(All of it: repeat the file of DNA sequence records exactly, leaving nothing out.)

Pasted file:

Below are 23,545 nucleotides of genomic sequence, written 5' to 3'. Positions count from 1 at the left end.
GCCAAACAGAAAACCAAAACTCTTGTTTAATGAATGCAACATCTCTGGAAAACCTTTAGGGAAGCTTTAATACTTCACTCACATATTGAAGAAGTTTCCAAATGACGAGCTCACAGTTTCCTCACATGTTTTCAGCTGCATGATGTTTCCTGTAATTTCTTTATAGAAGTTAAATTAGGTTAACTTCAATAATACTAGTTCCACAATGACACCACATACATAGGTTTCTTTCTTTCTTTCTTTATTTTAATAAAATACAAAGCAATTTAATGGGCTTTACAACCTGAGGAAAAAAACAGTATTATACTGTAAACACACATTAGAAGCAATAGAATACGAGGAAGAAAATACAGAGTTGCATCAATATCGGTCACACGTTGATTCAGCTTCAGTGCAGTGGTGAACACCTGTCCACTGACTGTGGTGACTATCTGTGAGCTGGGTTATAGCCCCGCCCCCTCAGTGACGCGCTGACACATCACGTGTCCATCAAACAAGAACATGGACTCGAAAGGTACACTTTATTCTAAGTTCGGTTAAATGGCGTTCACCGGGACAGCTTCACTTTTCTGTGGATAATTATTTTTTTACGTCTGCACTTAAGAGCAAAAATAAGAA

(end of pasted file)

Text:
Below are 23,545 nucleotides of genomic sequence, written 5' to 3'. Positions count from 1 at the left end.
GCCAAACAGAAAACCAAAACTCTTGTTTAATGAATGCAACATCTCTGGAAAACCTTTAGGGAAGCTTTAATACTTCACTCACATATTGAAGAAGTTTCCAAATGACGAGCTCACAGTTTCCTCACATGTTTTCAGCTGCATGATGTTTCCTGTAATTTCTTTATAGAAGTTAAATTAGGTTAACTTCAATAATACTAGTTCCACAATGACACCACATACATAGGTTTCTTTCTTTCTTTCTTTATTTTAATAAAATACAAAGCAATTTAATGGGCTTTACAACCTGAGGAAAAAAACAGTATTATACTGTAAACACACATTAGAAGCAATAGAATACGAGGAAGAAAATACAGAGTTGCATCAATATCGGTCACACGTTGATTCAGCTTCAGTGCAGTGGTGAACACCTGTCCACTGACTGTGGTGACTATCTGTGAGCTGGGTTATAGCCCCGCCCCCTCAGTGACGCGCTGACACATCACGTGTCCATCAAACAAGAACATGGACTCGAAAGGTACACTTTATTCTAAGTTCGGTTAAATGGCGTTCACCGGGACAGCTTCACTTTTCTGTGGATAATTATTTTTTTACGTCTGCACTTAAGAGCAAAAATAAGAA